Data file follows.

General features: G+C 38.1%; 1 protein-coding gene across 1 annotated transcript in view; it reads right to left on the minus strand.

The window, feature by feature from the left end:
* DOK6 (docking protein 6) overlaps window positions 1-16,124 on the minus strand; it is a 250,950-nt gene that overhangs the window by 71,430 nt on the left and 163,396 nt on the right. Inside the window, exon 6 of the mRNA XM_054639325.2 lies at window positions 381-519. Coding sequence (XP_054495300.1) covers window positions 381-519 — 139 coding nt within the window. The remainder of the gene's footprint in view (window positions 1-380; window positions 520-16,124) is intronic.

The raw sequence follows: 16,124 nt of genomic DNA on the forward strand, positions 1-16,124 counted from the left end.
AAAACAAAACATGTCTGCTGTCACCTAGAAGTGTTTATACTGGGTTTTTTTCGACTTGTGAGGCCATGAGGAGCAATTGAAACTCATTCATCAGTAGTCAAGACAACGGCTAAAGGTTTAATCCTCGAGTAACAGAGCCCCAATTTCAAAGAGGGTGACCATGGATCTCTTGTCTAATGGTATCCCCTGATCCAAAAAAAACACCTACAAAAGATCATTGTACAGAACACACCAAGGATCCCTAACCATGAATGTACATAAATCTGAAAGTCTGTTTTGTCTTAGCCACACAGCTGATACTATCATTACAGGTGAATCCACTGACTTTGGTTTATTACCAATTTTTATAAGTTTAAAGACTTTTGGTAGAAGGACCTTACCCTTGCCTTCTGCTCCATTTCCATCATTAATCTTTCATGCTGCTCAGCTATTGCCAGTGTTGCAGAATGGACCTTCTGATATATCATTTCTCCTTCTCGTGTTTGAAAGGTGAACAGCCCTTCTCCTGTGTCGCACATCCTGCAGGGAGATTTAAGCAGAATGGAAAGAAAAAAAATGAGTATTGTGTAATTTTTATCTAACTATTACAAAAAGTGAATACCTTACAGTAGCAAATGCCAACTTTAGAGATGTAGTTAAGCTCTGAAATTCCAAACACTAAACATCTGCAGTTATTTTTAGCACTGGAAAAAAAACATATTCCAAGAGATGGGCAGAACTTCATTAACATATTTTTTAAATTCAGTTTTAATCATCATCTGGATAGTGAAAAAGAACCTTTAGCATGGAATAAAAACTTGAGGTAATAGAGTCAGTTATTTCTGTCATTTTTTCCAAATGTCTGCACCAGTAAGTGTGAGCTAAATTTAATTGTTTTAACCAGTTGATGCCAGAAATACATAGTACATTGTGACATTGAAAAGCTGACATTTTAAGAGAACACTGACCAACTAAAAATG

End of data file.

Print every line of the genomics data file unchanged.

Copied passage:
General features: G+C 38.1%; 1 protein-coding gene across 1 annotated transcript in view; it reads right to left on the minus strand.

The window, feature by feature from the left end:
* DOK6 (docking protein 6) overlaps window positions 1-16,124 on the minus strand; it is a 250,950-nt gene that overhangs the window by 71,430 nt on the left and 163,396 nt on the right. Inside the window, exon 6 of the mRNA XM_054639325.2 lies at window positions 381-519. Coding sequence (XP_054495300.1) covers window positions 381-519 — 139 coding nt within the window. The remainder of the gene's footprint in view (window positions 1-380; window positions 520-16,124) is intronic.

The raw sequence follows: 16,124 nt of genomic DNA on the forward strand, positions 1-16,124 counted from the left end.
AAAACAAAACATGTCTGCTGTCACCTAGAAGTGTTTATACTGGGTTTTTTTCGACTTGTGAGGCCATGAGGAGCAATTGAAACTCATTCATCAGTAGTCAAGACAACGGCTAAAGGTTTAATCCTCGAGTAACAGAGCCCCAATTTCAAAGAGGGTGACCATGGATCTCTTGTCTAATGGTATCCCCTGATCCAAAAAAAACACCTACAAAAGATCATTGTACAGAACACACCAAGGATCCCTAACCATGAATGTACATAAATCTGAAAGTCTGTTTTGTCTTAGCCACACAGCTGATACTATCATTACAGGTGAATCCACTGACTTTGGTTTATTACCAATTTTTATAAGTTTAAAGACTTTTGGTAGAAGGACCTTACCCTTGCCTTCTGCTCCATTTCCATCATTAATCTTTCATGCTGCTCAGCTATTGCCAGTGTTGCAGAATGGACCTTCTGATATATCATTTCTCCTTCTCGTGTTTGAAAGGTGAACAGCCCTTCTCCTGTGTCGCACATCCTGCAGGGAGATTTAAGCAGAATGGAAAGAAAAAAAATGAGTATTGTGTAATTTTTATCTAACTATTACAAAAAGTGAATACCTTACAGTAGCAAATGCCAACTTTAGAGATGTAGTTAAGCTCTGAAATTCCAAACACTAAACATCTGCAGTTATTTTTAGCACTGGAAAAAAAACATATTCCAAGAGATGGGCAGAACTTCATTAACATATTTTTTAAATTCAGTTTTAATCATCATCTGGATAGTGAAAAAGAACCTTTAGCATGGAATAAAAACTTGAGGTAATAGAGTCAGTTATTTCTGTCATTTTTTCCAAATGTCTGCACCAGTAAGTGTGAGCTAAATTTAATTGTTTTAACCAGTTGATGCCAGAAATACATAGTACATTGTGACATTGAAAAGCTGACATTTTAAGAGAACACTGACCAACTAAAAATG